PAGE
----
In the second foreword to The Conquest of Interplanetary Space Yuri Vasilievich enumerated the main perspectives in space exploration awaiting the mankind “in the nearest decade at most counting from the first flight from the Earth”:

“1) Without doubt, considerable enrichment of scientific knowledge reflected in corresponding technological changes.

2) Possible enrichment of the equipment with valuable substances which can be found on the other bodies in the Solar system and which are either absent or too rare on the Earth’s surface.

3) Other presents from the Solar system are possible, which we cannot foresee at present and which can be or can not be, such as, for example, the link with the probable organic world on Mars.

4) An opportunity to get hold of the resources with the help of which it will be possible to improve the living conditions on the Earth’s surface dramatically: to carry out its melioration on a vast scale by taking such measures as, for example, climate change on whole continents” (Kondratyuk, 1929).

Talking about “taking hold of the resources”, the author means not the fuel, water and wind but inexhaustible supply of solar energy, using which is “immeasurably more effective in spaces without the atmosphere and apparent gravity” than in conditions of the Earth’s surface.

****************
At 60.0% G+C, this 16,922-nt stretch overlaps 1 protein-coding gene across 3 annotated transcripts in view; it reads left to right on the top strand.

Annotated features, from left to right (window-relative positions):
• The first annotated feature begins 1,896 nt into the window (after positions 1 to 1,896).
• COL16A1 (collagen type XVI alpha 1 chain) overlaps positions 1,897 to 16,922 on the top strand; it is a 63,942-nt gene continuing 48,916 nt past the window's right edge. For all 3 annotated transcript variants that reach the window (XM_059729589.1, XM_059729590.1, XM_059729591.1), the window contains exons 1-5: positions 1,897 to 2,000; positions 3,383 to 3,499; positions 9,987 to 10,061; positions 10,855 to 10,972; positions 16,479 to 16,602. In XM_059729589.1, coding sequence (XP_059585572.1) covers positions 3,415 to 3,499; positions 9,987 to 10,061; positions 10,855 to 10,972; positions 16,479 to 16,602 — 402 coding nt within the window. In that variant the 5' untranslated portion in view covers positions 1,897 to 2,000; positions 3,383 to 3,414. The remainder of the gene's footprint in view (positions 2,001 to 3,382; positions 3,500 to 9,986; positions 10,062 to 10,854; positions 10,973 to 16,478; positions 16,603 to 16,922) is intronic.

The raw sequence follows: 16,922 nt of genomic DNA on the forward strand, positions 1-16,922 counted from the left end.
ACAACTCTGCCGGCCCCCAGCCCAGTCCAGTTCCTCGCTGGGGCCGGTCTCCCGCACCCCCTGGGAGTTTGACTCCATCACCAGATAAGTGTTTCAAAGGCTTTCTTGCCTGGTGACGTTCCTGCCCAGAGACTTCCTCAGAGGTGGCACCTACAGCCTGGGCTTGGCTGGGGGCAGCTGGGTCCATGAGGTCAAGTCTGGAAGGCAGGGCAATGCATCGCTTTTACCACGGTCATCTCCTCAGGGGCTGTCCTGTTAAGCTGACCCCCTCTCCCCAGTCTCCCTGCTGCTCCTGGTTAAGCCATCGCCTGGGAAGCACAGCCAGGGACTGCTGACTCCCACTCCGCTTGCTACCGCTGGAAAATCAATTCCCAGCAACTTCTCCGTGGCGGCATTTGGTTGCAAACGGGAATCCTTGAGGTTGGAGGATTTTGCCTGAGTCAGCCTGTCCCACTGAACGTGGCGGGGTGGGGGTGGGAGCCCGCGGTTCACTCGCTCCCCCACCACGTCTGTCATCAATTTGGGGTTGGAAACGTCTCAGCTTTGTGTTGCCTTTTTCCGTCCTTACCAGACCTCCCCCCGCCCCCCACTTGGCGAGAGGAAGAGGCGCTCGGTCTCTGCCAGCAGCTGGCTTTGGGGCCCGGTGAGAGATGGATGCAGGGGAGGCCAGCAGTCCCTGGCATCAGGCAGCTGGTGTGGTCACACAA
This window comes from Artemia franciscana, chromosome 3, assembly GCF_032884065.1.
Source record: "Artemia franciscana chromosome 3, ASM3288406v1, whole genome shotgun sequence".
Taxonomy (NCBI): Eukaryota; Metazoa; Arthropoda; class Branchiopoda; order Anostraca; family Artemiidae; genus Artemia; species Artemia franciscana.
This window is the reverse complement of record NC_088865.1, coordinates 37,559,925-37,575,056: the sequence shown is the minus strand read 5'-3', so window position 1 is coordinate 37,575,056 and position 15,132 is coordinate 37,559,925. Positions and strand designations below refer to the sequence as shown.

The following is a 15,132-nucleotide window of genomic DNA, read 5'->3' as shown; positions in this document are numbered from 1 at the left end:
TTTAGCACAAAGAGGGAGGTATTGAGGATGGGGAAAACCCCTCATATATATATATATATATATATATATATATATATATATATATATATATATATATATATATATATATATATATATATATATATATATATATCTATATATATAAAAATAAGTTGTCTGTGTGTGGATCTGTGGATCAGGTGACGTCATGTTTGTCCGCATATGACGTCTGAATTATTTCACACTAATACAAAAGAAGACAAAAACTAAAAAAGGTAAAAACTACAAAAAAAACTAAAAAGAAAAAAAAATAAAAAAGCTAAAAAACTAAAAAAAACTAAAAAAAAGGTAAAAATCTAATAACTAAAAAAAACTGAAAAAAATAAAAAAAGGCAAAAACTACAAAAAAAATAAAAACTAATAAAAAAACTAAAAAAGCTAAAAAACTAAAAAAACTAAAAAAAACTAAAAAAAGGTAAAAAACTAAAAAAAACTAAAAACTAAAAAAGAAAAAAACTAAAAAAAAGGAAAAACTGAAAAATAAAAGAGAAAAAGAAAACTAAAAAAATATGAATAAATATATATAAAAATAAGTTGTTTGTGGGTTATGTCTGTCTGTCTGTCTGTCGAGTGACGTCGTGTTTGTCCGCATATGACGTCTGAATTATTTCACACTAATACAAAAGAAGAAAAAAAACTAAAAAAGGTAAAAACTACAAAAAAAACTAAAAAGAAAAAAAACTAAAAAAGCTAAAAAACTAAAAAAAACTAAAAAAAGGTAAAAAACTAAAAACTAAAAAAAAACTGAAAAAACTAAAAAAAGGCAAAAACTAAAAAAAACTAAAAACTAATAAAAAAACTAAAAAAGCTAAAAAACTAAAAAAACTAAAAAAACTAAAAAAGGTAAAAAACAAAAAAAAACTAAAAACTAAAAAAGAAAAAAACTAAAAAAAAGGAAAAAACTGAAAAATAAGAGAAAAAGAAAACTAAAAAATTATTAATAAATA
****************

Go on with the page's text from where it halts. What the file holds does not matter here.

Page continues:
“This is in the possibility to start using our planet’s resources more fully that we should see the great importance of managing different corners of the Solar system”, concludes the researcher.

It is amazing that the ideas formulated in the first half of the 20th century remain urgent until now. Tragic events of the past century reflected in the fate of Yu. Kondratyuk did not allow him to fully realize his unique talents of a researcher, inventor and pathfinder. But his ideas became the first step, having climbed which, the mankind was able to launch an artificial earth satellite, send man into space and step on the Moon’s surface. It is possible that in the future more than on one occasion there will be a chance to remember this remarkable scientist who was dreaming about the conquest of the interplanetary space among the ruins because “a flight on a rocket into the depths of the space is not something surprising or incredible.”

References
Kondratjuk Ju. V. Zavoevanie mezhplanetnyh prostranstv / Pod red. prof. V. P. Vetchinkina. Novosibirsk, 1929. 72 s.
Pionery raketnoj tehniki: Kibal’chich, Ciolkovskij, Cander, Kondratjuk: izbr. trudy / AN SSSR; In-t estest¬voznanija i tehniki. M.: Nauka, 1964. 672 s.
Hacker Barton C. The Idea of Rendezvous: From Space Station to Orbital Operations in Space Travel Thought, 1895—1951 // Technology and Culture 15. July 1974. P. 373—388.
Sheridan, David. If there is any idea we must push, it’s this one // Life. 1969. V. 66. N 10. P. 20—24.